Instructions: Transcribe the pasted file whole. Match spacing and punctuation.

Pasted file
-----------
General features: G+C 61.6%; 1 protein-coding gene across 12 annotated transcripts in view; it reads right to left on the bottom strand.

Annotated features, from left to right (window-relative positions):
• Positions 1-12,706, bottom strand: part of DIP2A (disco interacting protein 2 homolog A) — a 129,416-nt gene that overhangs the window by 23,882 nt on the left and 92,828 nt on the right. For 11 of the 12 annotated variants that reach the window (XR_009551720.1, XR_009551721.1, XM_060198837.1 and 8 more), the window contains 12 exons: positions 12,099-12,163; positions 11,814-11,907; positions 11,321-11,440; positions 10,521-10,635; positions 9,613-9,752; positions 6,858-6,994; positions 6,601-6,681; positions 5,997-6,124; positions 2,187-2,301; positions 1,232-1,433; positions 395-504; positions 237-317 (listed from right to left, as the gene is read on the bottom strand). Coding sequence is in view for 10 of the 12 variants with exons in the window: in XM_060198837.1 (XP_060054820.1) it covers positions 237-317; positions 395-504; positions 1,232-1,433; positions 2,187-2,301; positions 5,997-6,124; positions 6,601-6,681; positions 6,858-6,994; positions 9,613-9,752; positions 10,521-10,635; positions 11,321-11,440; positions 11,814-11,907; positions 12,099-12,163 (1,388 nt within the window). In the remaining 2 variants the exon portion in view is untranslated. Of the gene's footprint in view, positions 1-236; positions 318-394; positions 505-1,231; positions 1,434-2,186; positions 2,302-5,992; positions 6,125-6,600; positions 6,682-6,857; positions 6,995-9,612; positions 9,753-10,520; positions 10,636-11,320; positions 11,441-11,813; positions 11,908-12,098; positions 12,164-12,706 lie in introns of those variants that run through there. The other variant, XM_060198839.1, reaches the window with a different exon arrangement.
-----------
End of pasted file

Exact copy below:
General features: G+C 61.6%; 1 protein-coding gene across 12 annotated transcripts in view; it reads right to left on the bottom strand.

Annotated features, from left to right (window-relative positions):
• Positions 1-12,706, bottom strand: part of DIP2A (disco interacting protein 2 homolog A) — a 129,416-nt gene that overhangs the window by 23,882 nt on the left and 92,828 nt on the right. For 11 of the 12 annotated variants that reach the window (XR_009551720.1, XR_009551721.1, XM_060198837.1 and 8 more), the window contains 12 exons: positions 12,099-12,163; positions 11,814-11,907; positions 11,321-11,440; positions 10,521-10,635; positions 9,613-9,752; positions 6,858-6,994; positions 6,601-6,681; positions 5,997-6,124; positions 2,187-2,301; positions 1,232-1,433; positions 395-504; positions 237-317 (listed from right to left, as the gene is read on the bottom strand). Coding sequence is in view for 10 of the 12 variants with exons in the window: in XM_060198837.1 (XP_060054820.1) it covers positions 237-317; positions 395-504; positions 1,232-1,433; positions 2,187-2,301; positions 5,997-6,124; positions 6,601-6,681; positions 6,858-6,994; positions 9,613-9,752; positions 10,521-10,635; positions 11,321-11,440; positions 11,814-11,907; positions 12,099-12,163 (1,388 nt within the window). In the remaining 2 variants the exon portion in view is untranslated. Of the gene's footprint in view, positions 1-236; positions 318-394; positions 505-1,231; positions 1,434-2,186; positions 2,302-5,992; positions 6,125-6,600; positions 6,682-6,857; positions 6,995-9,612; positions 9,753-10,520; positions 10,636-11,320; positions 11,441-11,813; positions 11,908-12,098; positions 12,164-12,706 lie in introns of those variants that run through there. The other variant, XM_060198839.1, reaches the window with a different exon arrangement.